After a job loss, it is vital to reflect on what transpired before pursuing the next opportunity. If you chose to leave your current position, be prepared to explain why. Were you looking for a change after a long tenure at one company? Was there something particularly attractive about a new sector that drew you away? Of which experiences in your previous role are you most proud? What would you have done differently? These questions are not merely preparation for interviews — knowing the answers will help you assess your fit for the next opportunity.

4. Translate past experience into new opportunities

Even the most talented employees are being pushed out of suffering industries, from newspaper publishing to manufacturing. The best defense in this situation is to critically assess your skills and strengths and figure out how to apply them to a new and different business. Valuable, transferable skills include financial acumen, business development expertise, international experience, analytical capabilities, technological savvy and consensus-building ability. Brand yourself accordingly on LinkedIn and other social media vehicles.

The bottom line

Professionals today must be aware of the potential shifts in their roles and be able to anticipate and adapt to the transitions that will inevitably come, even if it means a change of company, industry or career. Taking the time to plan ahead before the transition occurs can help make the change a welcome one.

We are always on the lookout for talented executives. If you are interested in making a transition, please take the time to register with us.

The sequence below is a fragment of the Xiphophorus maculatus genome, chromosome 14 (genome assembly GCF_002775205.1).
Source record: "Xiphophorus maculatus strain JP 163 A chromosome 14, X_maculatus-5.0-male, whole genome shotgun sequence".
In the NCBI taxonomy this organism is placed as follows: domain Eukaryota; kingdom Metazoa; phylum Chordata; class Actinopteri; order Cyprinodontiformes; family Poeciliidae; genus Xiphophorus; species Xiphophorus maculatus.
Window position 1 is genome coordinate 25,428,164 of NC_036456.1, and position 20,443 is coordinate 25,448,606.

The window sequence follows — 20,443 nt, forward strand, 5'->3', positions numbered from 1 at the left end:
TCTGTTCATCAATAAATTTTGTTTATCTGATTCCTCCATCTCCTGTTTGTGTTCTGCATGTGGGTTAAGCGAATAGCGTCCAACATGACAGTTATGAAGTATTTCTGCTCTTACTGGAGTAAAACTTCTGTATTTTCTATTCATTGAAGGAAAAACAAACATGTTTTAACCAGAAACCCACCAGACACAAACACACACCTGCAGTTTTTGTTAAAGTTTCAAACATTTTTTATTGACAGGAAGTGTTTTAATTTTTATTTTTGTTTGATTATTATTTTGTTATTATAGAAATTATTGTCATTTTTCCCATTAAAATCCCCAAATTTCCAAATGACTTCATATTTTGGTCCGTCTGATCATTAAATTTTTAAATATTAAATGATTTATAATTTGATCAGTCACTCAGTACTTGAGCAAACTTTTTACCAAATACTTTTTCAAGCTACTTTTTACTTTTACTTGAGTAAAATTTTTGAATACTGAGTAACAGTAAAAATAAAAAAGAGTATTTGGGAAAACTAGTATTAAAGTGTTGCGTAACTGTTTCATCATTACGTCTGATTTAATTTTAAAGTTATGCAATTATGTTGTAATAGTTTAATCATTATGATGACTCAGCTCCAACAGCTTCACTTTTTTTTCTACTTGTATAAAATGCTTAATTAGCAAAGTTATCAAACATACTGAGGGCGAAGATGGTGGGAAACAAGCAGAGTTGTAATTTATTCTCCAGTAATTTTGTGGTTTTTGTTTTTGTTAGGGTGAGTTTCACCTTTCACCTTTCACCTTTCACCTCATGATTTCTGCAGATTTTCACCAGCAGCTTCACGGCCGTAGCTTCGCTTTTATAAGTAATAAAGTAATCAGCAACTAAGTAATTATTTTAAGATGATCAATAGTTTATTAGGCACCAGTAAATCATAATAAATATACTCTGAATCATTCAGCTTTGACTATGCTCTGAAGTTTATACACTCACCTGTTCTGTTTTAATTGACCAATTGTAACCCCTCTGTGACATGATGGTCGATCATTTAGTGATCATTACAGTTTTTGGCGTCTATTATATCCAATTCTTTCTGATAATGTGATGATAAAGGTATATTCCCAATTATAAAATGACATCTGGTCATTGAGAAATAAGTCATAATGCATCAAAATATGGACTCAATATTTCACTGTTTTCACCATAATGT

The days of a lifetime career with a single company are long gone in many parts of the world. According to Solomon W. Polachek and W. Stanley Siebert’s book, “The Economics of Earnings,” the average British male will have about seven jobs during his life and the average British woman will have approximately eight jobs in her lifetime. A report from the U.S. Bureau of Labor Statistics found that individuals of the younger Baby Boomer generation (those born from 1957 to 1964) held an average of 11.3 jobs between the ages of 18 to 44. Although more frequent job changes have become the norm in certain areas, they are still trying times for those individuals making a switch, whether a result of their own choice or especially in the case of a job loss. Here are some steps you can take to pave the way for the smoothest transition possible.

1. Get ready before you have to

Even if you do not plan on leaving your role in the short term, building and enhancing your network now will help you if your situation changes later. Here are some simple actions you can take:

  • Develop valuable relationships by taking part in industry or professional associations, which will also allow you to build skills to use in your current role.